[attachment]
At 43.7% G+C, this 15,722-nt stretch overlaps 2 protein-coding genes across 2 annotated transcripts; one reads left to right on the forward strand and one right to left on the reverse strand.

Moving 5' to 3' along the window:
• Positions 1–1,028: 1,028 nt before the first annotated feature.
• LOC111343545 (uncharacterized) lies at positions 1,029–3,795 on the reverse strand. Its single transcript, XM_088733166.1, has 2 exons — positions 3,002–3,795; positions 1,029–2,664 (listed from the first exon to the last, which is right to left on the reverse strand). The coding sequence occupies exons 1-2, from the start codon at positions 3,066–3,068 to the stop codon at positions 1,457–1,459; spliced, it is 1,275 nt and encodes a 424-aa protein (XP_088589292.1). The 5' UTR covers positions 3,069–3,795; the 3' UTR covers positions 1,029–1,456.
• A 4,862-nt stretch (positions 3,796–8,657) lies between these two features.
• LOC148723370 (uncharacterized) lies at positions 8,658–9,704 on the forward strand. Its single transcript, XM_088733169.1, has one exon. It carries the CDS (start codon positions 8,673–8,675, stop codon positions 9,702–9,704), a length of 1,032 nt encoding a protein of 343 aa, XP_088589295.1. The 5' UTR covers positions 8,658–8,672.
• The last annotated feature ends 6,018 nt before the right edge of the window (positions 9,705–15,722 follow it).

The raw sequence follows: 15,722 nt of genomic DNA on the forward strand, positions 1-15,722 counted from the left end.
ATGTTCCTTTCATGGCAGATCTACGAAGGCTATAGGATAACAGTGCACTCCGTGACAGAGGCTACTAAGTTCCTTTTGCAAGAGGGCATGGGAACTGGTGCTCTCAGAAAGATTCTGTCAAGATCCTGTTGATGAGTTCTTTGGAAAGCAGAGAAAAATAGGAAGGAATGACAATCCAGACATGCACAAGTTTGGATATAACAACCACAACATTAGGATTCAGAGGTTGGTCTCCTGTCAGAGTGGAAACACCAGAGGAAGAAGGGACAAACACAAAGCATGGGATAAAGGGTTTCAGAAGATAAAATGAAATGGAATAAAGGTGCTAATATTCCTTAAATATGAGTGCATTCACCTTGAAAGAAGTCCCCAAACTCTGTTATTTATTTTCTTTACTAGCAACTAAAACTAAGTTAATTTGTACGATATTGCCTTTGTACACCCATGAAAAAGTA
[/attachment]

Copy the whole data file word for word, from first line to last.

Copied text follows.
At 43.7% G+C, this 15,722-nt stretch overlaps 2 protein-coding genes across 2 annotated transcripts; one reads left to right on the forward strand and one right to left on the reverse strand.

Moving 5' to 3' along the window:
• Positions 1–1,028: 1,028 nt before the first annotated feature.
• LOC111343545 (uncharacterized) lies at positions 1,029–3,795 on the reverse strand. Its single transcript, XM_088733166.1, has 2 exons — positions 3,002–3,795; positions 1,029–2,664 (listed from the first exon to the last, which is right to left on the reverse strand). The coding sequence occupies exons 1-2, from the start codon at positions 3,066–3,068 to the stop codon at positions 1,457–1,459; spliced, it is 1,275 nt and encodes a 424-aa protein (XP_088589292.1). The 5' UTR covers positions 3,069–3,795; the 3' UTR covers positions 1,029–1,456.
• A 4,862-nt stretch (positions 3,796–8,657) lies between these two features.
• LOC148723370 (uncharacterized) lies at positions 8,658–9,704 on the forward strand. Its single transcript, XM_088733169.1, has one exon. It carries the CDS (start codon positions 8,673–8,675, stop codon positions 9,702–9,704), a length of 1,032 nt encoding a protein of 343 aa, XP_088589295.1. The 5' UTR covers positions 8,658–8,672.
• The last annotated feature ends 6,018 nt before the right edge of the window (positions 9,705–15,722 follow it).

The raw sequence follows: 15,722 nt of genomic DNA on the forward strand, positions 1-15,722 counted from the left end.
ATGTTCCTTTCATGGCAGATCTACGAAGGCTATAGGATAACAGTGCACTCCGTGACAGAGGCTACTAAGTTCCTTTTGCAAGAGGGCATGGGAACTGGTGCTCTCAGAAAGATTCTGTCAAGATCCTGTTGATGAGTTCTTTGGAAAGCAGAGAAAAATAGGAAGGAATGACAATCCAGACATGCACAAGTTTGGATATAACAACCACAACATTAGGATTCAGAGGTTGGTCTCCTGTCAGAGTGGAAACACCAGAGGAAGAAGGGACAAACACAAAGCATGGGATAAAGGGTTTCAGAAGATAAAATGAAATGGAATAAAGGTGCTAATATTCCTTAAATATGAGTGCATTCACCTTGAAAGAAGTCCCCAAACTCTGTTATTTATTTTCTTTACTAGCAACTAAAACTAAGTTAATTTGTACGATATTGCCTTTGTACACCCATGAAAAAGTA